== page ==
I’m not going to walk through the other specifications of the GeForce GTX 1080 Ti GPU in general – I assume if you are looking at this story you are already well aware of it features and capabilities. If you need a refresh on this oddly-designed 352-bit memory bus behemoth, just read over the first page of my GeForce GTX 1080 Ti launch review.

Let’s take a look at what EVGA has put together for us from a visual stand point. The EVGA GTX 1080 Ti SC2 looks unlike anything else I had seen before, with a cooling shroud that is close to bare naked, with a vibe that reminds me of the old Antec Skeleton chassis.

The fans are housed in a very minimalist shroud that EVGA claims opens up air flow and improves overall efficiency for cooling the GPU. I haven’t done our own testing on this yet, but I do wonder what impact this has, if any, on chassis thermals – my first theory is that it will be minimal. The same heat is being generated on this GPU as any other GTX 1080 Ti and removing the heat from the GPU sooner just means that hot air gets into the case sooner, not in higher quantity. Both fans on the cooler can and do spin independently and are built to respond to different thermal sensors as a part of the EVGA iCX technology.

Throughout the skeletal structure are RGB LEDs that can be controlled through the EVGA Precision XOC software and on top of the card is a name plate with similar controls.

Though its hard to see than I would like, on the far right edge of that illuminated name plate are the three RGB LEDs that represent the current thermal state of the GPU, memory and power delivery on the card. In an open-air test bed these lights are impossible to see without standing directly over them – when in a case EVGA assures me the results are much better. In my testing my simply moving my viewpoint around the card at different angles, it still left something to be desired.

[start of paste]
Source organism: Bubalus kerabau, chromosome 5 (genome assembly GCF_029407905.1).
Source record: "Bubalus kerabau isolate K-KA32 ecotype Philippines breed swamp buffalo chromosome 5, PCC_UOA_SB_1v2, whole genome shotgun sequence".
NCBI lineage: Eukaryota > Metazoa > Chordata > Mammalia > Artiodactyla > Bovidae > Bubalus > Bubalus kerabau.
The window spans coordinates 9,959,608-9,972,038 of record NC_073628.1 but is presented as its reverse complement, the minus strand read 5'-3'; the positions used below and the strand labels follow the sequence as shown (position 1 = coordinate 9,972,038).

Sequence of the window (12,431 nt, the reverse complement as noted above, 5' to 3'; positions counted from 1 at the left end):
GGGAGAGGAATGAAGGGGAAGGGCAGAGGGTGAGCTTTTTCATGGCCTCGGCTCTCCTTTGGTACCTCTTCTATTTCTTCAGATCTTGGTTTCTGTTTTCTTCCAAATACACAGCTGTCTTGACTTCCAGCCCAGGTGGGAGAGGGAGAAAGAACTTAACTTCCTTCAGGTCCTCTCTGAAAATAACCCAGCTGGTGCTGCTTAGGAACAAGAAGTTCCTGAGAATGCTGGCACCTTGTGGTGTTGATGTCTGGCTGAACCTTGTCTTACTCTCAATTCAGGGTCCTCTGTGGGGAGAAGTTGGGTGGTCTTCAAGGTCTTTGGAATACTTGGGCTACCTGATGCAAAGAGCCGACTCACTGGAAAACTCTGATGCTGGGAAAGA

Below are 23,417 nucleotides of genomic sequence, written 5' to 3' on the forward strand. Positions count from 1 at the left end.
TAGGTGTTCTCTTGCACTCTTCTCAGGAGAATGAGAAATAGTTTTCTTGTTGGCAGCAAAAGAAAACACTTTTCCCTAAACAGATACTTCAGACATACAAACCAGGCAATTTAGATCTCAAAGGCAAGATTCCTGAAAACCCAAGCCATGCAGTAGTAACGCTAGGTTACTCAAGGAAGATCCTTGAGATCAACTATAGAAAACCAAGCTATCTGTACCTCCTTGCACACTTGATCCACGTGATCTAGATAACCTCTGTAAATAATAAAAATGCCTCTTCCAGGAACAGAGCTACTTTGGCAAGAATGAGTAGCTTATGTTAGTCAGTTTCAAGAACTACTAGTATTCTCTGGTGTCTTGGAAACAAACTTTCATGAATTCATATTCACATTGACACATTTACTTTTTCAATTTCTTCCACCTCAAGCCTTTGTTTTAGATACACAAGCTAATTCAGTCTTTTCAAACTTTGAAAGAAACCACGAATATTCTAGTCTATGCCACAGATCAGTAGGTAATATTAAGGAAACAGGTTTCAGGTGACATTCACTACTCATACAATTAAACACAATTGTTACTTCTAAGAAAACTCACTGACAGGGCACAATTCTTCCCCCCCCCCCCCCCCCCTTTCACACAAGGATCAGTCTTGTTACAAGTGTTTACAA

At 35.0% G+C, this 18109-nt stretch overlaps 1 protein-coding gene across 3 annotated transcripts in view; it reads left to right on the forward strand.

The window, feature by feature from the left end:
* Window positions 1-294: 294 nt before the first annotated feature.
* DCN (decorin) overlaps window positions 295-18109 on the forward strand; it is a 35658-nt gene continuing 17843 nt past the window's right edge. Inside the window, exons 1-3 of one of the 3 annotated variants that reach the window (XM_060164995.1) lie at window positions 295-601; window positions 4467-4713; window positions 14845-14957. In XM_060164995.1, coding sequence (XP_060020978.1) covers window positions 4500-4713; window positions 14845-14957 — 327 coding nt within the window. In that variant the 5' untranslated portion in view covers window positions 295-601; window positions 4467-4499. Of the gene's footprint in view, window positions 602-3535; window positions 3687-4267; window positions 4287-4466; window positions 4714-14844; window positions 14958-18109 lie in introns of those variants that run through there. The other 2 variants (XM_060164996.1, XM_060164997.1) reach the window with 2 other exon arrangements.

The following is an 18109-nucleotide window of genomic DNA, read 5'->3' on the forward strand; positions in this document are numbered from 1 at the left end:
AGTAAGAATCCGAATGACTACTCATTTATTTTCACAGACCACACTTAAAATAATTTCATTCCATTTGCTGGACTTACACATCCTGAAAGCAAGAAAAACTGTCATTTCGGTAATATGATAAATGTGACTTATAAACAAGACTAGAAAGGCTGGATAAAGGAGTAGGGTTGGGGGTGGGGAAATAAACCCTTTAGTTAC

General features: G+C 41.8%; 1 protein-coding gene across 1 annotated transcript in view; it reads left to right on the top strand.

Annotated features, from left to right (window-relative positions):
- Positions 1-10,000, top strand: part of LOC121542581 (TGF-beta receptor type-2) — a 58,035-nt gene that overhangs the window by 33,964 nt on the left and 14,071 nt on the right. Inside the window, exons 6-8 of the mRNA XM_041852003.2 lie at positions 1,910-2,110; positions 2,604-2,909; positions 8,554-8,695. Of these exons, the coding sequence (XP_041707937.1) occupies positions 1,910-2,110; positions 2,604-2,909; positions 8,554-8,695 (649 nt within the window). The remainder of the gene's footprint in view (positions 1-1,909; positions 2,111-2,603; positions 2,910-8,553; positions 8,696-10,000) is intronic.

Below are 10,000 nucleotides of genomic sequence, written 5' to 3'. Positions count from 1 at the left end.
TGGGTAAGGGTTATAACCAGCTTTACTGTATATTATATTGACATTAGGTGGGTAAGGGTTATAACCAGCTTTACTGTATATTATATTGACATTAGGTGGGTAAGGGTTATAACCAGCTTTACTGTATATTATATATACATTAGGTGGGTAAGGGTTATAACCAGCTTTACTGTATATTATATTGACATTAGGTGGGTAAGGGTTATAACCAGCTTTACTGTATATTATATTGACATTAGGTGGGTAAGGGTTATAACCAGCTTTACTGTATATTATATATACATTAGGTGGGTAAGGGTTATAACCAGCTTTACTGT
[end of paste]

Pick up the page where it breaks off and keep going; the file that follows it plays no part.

Like the rest of the iCX cooler lineup from EVGA, the GTX 1080 Ti SC2 has a full cover backplate that acts as a heatsink. The baseplate under the fans that comes in contact with the memory and power system has been completely redesigned for higher surface area and better thermals.

If you missed our overview of what makes the EVGA iCX Technology stand out from what the other GPU guys are doing, you should catch up right here.

Overall I think that the new EVGA iCX Technology is the best solution for graphics card monitoring and cooling on the market today. The ability to monitor not just GPU temperature, but also VRM and memory temps, without having to add your own thermocouples or monitoring hardware, will be a great advantage for enthusiasts and overclockers that like to push the edge when overclocking. If you are curious about swapping out coolers for an AIO water cooler or even a custom water block, having access to this data is even more important to you.